Some big names from Microsoft, Microsoft Research and the University of Washington have been working on a new variant of C# that introduces the concept of readable and immutable references at the language level. To this effect each reference has one of four permission qualifiers that modify variables and parameters: writable, readable, immutable, and isolated.
Ruby 2.0's release manager Yusuke Endoh announced the first preview release of Ruby 2.0 and a targeted release in February 2013. InfoQ talked to Yusuke to learn more about the big new features of Ruby 2.0 (Refinements, keyword arguments, Enumerator#lazy, and more) and what users need to know when upgrading.
Since .NET was still in beta developers have been asking for non-nullable variables with reference semantics. But the problem is far more complicated than simply slapping an attribute or other decoration on the variable. Craig of Twisted Oak Studios has proposed a solution to some of the problems.
Rust is a systems programming language developed by Mozilla and targeted at high performance applications. This post contains an interview with Graydon Hoare, Rust’s creator.
Two researchers at UC Berkeley have investigated programming languages adoption from a sociological perspective. This article summarizes their research and includes an interview with the authors.
Digital Mars, makers of the C++ alternative D, have decided to discontinue the original version of D. They had been maintaining D1 along with its successor D2 since 2007, but with the later now well established they feel it is no longer appropriate to dedicate resources to the older language past December 2012.
Google has announced a new language: Google Dart and tools. The language and tools are currently considered a technology preview, and an open source release is available now. The language is not yet in Chrome. Dart is dynamic, optional types and reified Generics. Concurrency uses Erlang-style processes called Isolates, share nothing with async message passing.
A recent posting on the lambda-dev mailing list announced the conclusion that the Java Lambda syntax will be based on C# syntax, very similar to Scala's implementation that many are already familiar with: "It was better to choose something that has already been shown to work well in the two languages that are most like Java – C# and Scala – rather than to invent something new."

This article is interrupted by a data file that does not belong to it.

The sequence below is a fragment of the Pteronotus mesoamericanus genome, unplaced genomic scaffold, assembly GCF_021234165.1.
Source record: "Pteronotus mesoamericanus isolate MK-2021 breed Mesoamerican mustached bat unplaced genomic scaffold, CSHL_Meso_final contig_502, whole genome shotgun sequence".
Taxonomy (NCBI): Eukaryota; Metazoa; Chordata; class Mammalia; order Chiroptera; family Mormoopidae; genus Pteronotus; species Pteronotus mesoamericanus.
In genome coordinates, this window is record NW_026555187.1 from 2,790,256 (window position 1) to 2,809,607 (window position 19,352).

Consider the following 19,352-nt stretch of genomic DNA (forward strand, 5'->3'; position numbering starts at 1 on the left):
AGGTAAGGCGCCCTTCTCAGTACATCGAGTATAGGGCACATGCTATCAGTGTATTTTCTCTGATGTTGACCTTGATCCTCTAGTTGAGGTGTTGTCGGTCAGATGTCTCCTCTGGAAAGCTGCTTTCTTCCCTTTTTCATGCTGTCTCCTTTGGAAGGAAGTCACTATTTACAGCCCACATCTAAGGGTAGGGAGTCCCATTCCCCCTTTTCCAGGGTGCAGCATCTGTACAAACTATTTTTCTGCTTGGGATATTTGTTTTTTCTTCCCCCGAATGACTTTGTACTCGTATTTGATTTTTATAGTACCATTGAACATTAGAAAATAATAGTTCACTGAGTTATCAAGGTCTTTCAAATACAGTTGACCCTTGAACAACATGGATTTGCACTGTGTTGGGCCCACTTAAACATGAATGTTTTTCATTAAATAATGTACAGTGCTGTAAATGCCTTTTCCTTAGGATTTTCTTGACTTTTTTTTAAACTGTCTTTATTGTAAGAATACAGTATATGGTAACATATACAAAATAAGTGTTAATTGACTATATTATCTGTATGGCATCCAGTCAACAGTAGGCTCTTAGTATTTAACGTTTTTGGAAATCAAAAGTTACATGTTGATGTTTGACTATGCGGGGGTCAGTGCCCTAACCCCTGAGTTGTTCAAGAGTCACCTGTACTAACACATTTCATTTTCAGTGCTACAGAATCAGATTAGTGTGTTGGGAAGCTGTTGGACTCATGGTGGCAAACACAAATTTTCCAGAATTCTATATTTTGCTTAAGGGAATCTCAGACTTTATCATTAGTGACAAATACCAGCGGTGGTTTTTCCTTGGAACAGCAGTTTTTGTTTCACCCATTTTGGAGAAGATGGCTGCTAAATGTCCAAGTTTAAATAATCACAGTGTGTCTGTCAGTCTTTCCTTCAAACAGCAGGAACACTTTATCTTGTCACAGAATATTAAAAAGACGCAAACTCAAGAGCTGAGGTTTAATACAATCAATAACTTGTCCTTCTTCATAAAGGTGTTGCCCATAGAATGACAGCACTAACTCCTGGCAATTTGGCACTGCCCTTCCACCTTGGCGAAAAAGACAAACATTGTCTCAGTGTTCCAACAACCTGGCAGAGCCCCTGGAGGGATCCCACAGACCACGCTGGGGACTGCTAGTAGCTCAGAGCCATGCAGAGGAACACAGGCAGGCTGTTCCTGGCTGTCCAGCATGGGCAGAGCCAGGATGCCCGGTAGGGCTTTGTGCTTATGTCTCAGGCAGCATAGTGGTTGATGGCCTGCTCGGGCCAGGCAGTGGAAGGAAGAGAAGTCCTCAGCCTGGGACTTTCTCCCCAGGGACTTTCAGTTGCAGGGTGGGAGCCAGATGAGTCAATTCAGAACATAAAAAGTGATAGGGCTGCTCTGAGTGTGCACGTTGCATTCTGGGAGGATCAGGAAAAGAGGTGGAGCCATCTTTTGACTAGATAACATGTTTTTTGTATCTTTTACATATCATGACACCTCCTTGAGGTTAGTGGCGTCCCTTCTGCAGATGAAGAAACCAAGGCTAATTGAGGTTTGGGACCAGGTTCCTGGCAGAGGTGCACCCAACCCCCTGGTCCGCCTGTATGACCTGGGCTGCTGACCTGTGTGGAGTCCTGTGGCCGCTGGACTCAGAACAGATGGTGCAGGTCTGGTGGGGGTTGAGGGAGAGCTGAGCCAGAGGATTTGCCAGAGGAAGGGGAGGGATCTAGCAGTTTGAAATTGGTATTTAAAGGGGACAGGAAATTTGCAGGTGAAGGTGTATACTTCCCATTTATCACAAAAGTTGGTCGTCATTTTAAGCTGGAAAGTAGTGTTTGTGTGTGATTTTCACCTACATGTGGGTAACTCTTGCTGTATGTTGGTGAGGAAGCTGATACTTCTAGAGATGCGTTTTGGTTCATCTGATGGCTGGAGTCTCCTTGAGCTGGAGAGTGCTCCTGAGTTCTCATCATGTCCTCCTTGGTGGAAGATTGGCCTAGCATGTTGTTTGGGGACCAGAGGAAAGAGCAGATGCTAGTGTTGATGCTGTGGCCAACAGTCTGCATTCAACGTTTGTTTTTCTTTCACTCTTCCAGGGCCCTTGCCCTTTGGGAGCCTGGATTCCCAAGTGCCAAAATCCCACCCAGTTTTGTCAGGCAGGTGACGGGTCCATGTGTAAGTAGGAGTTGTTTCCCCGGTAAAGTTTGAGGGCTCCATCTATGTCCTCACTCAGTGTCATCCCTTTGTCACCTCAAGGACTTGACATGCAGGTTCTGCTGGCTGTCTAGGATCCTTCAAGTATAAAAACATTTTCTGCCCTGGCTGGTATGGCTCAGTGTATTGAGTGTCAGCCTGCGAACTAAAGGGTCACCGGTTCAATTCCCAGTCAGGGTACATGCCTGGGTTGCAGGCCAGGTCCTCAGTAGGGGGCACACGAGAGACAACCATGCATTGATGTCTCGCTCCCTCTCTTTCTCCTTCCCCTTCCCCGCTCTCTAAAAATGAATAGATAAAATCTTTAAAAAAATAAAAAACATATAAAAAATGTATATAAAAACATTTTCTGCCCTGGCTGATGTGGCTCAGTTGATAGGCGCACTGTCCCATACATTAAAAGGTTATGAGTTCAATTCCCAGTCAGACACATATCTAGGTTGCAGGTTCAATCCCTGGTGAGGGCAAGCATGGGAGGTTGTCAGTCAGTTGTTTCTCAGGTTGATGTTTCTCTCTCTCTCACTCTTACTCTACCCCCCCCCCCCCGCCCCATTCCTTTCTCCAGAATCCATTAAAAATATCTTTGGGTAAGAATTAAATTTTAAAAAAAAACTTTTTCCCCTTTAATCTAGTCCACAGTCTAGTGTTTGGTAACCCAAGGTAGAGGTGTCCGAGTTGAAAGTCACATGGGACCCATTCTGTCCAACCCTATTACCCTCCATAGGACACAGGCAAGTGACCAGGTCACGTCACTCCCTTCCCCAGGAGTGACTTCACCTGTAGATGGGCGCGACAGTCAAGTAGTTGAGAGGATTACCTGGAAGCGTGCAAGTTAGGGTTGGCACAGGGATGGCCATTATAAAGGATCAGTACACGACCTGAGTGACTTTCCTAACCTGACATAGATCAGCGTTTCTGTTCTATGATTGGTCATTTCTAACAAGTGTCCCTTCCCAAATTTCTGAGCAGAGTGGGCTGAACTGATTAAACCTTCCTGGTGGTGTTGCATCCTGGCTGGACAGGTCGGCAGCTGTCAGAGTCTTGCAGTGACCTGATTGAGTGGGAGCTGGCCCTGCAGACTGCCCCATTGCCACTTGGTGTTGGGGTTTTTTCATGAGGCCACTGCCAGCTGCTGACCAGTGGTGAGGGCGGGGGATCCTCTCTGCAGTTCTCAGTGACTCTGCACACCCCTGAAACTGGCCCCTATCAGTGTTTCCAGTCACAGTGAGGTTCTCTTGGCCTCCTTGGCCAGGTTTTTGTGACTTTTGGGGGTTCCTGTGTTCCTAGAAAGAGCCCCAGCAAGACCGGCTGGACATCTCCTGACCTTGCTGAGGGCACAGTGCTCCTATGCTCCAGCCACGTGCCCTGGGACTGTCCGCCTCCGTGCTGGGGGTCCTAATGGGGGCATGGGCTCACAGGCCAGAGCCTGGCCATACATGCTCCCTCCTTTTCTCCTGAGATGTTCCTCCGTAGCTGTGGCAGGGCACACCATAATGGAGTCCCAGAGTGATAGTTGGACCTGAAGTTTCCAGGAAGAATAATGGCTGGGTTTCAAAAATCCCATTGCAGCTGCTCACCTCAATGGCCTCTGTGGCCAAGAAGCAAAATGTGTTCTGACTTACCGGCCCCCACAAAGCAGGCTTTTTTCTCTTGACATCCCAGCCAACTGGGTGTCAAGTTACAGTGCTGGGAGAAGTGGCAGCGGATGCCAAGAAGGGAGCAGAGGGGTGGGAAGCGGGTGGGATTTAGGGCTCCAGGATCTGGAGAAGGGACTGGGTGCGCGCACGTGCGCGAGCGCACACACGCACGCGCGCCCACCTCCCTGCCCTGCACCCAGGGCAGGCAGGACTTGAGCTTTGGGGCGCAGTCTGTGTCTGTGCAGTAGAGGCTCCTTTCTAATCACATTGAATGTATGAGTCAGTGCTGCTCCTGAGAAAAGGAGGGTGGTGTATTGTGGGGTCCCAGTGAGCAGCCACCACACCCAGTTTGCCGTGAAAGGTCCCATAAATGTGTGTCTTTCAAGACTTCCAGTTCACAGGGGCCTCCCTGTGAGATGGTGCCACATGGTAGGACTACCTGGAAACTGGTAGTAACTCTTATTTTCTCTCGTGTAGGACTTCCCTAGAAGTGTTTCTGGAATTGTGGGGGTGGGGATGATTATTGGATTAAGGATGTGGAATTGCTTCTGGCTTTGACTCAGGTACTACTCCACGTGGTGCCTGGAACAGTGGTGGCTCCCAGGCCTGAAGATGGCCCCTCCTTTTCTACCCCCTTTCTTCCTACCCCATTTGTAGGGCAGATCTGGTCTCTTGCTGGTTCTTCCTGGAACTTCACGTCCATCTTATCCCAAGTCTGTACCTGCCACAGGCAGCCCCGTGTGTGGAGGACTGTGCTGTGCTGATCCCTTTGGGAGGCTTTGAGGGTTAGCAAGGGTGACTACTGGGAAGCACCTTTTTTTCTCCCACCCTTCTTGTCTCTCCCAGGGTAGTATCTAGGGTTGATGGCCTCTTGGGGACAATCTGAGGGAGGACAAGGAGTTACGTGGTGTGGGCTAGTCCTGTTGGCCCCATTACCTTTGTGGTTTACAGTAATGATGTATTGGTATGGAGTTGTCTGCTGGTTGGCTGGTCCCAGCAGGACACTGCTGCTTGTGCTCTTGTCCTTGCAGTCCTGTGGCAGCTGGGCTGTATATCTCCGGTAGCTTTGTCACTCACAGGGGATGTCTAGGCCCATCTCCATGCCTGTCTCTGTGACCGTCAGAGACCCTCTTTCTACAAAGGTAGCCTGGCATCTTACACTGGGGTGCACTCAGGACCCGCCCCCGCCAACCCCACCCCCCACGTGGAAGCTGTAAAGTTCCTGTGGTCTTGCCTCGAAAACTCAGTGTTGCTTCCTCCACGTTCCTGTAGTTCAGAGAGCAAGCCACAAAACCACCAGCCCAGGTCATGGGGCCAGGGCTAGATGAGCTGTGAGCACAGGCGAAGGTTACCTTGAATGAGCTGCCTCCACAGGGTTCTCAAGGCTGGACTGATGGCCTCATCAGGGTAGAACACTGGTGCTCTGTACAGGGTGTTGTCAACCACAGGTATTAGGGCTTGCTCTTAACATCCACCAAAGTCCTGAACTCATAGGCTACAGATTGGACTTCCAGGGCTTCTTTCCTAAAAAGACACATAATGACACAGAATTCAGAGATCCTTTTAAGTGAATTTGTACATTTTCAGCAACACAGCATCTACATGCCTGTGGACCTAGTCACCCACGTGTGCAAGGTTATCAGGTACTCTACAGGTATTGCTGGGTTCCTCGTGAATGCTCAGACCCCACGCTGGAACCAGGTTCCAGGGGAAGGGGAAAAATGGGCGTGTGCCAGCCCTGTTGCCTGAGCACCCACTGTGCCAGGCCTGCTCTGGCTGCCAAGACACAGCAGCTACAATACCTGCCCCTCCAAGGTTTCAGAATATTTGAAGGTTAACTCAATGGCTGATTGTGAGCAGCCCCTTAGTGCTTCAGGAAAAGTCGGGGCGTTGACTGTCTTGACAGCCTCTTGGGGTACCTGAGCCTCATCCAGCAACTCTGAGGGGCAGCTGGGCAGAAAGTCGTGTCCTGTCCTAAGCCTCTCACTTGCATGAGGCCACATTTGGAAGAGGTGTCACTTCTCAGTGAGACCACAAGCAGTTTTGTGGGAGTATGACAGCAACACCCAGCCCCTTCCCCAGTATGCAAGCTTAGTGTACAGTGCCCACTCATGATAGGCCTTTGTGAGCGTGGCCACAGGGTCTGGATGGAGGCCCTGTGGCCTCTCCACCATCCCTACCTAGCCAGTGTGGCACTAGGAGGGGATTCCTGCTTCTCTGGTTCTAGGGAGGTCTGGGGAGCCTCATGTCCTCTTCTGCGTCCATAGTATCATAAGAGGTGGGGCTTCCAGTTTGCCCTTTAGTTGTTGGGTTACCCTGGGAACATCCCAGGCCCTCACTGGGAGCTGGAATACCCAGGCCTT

X++ is a 17 year old programming language with a syntax that meshes the structural and imperative features of Java with the set-based operations of SQL. It is primarily used within Dynamics AX, an enterprise resource planning platform. Originally a completely proprietary language, as of 2009 X++ can be compiled to .NET’s Intermediate Languages.
Interactive Extensions (Ix) is a set of additional LINQ to Objects query operators based on the work done in the Reactive Extensions. A quick look through the API reveals a set of IEnumerable extension methods under the System.Linq namespace. While most developers already have many of these in their own utility libraries, having a standard implementation for these missing features would be useful.
D is a systems programming language from Digital Mars that focuses on “combining the power and high performance of C and C++ with the programmer productivity of modern languages like Ruby and Python.” While still being a statically typed language that compiles directly to native code, the syntax looks very much like Java or C# but it has some interesting advances.
Creating a new JVM based language has recently hit the for with the news of the proposed Ceylon project. In fact, the JVM already has a diverse set of languages, both statically typed and dynamically typed. What does it take for a new language to hit the mark?
Gavin King, creator of Hibernate, gave a presentation at QCon Beijing on the Ceylon JVM language. Ceylon addresses some limitations of the Java programming language although the project is near the inception phase, with no compiler or IDE support. Since its existence leaked out over twitter, there has been a lot of speculation about the language; read on to find out more from Gavin King